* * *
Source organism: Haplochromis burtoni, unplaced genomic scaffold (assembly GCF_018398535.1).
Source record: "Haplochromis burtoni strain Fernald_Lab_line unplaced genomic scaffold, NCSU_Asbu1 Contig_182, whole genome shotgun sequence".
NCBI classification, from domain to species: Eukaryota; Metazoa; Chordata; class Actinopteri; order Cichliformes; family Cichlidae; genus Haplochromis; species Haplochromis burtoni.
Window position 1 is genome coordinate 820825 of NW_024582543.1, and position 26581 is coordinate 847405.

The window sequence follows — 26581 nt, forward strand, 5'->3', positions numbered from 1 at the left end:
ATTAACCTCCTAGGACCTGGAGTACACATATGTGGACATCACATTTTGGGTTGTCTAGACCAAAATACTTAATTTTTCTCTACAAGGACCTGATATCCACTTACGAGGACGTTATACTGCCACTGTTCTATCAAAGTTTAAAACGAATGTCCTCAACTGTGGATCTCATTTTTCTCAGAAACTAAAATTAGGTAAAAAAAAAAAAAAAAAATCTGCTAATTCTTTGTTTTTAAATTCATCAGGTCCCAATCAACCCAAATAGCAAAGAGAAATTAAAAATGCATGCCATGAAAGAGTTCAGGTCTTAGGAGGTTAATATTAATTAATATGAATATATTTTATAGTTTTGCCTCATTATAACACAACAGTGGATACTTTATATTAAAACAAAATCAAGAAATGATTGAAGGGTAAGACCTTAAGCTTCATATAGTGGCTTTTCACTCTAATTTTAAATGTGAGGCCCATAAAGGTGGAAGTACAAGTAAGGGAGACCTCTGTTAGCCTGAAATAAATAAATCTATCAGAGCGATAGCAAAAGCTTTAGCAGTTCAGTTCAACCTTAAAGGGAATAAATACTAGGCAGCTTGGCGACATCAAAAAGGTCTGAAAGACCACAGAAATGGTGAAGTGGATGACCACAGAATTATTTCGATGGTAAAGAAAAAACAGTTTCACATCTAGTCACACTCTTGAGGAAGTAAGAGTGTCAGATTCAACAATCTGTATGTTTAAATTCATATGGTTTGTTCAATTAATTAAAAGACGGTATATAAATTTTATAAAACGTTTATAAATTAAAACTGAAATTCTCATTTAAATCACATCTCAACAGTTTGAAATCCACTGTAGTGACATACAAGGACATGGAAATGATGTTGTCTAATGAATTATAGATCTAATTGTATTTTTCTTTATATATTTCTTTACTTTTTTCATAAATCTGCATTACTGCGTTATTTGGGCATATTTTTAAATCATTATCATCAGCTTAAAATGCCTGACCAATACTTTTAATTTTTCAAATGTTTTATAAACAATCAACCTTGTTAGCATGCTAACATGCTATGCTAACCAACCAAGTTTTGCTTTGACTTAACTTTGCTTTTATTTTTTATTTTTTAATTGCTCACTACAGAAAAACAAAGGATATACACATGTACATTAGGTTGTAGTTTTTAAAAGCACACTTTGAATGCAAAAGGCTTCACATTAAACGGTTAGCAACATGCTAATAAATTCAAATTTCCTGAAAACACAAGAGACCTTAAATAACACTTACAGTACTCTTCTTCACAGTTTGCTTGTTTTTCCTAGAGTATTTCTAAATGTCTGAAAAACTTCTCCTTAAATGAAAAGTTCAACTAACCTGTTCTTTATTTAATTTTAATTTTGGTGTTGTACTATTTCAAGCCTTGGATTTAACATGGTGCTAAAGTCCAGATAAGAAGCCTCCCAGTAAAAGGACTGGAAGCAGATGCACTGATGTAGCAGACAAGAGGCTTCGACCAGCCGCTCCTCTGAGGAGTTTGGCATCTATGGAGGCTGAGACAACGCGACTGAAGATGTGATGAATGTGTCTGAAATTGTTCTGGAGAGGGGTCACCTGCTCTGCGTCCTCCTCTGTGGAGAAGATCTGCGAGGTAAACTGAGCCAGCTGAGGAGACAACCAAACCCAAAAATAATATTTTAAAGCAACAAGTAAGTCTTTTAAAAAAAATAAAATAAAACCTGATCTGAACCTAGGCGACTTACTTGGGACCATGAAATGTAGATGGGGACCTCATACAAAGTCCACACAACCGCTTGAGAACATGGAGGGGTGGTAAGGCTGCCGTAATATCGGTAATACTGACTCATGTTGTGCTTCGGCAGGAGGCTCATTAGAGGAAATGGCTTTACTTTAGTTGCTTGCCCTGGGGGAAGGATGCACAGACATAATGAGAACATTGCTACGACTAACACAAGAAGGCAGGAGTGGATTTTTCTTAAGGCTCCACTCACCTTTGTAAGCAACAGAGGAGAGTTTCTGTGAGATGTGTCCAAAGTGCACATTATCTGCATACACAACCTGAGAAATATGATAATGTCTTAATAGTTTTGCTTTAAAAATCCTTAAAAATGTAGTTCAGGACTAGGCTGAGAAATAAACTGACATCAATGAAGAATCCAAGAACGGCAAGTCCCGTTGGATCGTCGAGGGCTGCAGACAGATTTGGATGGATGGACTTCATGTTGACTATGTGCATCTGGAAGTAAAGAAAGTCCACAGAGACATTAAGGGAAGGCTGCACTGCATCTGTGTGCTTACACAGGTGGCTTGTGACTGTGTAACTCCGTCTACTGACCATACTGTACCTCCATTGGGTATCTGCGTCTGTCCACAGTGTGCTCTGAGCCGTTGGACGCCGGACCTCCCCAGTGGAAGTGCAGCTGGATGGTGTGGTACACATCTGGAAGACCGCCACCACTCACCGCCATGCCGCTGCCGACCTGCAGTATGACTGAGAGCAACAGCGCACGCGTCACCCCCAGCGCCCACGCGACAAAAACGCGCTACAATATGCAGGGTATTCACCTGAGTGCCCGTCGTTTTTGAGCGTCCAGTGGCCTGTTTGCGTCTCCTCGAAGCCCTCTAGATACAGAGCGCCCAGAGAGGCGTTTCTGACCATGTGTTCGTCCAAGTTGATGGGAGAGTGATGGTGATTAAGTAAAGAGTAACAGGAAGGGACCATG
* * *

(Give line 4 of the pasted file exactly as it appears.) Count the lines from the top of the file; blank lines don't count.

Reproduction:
Window position 1 is genome coordinate 820825 of NW_024582543.1, and position 26581 is coordinate 847405.